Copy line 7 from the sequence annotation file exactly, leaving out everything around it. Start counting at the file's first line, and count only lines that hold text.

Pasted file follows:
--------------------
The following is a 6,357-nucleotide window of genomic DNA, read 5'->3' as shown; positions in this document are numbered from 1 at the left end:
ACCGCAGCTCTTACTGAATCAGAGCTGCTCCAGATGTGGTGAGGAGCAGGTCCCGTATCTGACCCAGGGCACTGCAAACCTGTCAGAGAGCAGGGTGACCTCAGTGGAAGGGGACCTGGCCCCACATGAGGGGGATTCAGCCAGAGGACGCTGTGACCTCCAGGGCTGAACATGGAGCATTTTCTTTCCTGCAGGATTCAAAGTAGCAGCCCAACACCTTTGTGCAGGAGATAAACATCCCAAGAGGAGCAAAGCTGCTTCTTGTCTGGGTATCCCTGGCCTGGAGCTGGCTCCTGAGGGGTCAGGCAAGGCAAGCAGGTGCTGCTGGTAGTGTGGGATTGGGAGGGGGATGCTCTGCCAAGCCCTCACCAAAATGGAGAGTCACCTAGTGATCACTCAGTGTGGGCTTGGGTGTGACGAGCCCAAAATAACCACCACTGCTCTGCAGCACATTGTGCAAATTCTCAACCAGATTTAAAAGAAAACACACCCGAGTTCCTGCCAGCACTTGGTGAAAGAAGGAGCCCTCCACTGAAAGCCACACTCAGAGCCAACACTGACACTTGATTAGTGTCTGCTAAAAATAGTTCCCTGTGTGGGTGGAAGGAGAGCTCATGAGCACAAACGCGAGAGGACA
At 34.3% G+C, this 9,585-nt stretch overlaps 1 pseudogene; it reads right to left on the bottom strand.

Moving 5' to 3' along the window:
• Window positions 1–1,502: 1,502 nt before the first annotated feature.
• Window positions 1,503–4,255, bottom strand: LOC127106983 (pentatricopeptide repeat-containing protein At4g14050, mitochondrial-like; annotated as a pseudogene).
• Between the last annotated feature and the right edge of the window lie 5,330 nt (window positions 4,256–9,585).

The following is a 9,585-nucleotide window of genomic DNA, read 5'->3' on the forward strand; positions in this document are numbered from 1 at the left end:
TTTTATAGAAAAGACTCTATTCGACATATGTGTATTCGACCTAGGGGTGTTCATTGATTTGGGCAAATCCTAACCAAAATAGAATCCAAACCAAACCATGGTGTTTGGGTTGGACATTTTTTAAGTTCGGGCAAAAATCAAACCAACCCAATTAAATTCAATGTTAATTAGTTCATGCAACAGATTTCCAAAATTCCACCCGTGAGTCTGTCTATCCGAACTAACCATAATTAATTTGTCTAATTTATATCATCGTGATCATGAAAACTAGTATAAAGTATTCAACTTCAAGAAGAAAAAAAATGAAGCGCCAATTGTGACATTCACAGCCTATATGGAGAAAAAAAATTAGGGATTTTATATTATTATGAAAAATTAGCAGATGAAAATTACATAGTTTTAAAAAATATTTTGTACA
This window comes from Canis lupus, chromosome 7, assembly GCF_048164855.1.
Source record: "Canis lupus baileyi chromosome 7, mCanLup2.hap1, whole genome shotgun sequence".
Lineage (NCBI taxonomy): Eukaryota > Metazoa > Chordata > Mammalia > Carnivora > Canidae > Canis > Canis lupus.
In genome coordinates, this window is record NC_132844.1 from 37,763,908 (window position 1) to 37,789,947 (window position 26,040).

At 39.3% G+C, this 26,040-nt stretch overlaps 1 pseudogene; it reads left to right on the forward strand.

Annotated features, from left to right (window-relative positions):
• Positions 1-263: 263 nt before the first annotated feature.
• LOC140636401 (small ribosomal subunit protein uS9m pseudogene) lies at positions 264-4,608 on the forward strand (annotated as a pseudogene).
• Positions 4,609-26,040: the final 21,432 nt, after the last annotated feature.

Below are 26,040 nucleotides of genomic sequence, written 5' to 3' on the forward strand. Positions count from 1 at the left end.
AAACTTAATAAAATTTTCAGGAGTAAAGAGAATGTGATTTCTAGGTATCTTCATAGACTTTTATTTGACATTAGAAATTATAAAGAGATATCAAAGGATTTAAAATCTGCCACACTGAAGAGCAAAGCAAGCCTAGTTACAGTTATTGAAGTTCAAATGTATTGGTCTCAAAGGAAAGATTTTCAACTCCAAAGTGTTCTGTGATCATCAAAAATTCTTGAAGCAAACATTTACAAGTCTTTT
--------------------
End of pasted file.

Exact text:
• Between the last annotated feature and the right edge of the window lie 5,330 nt (window positions 4,256–9,585).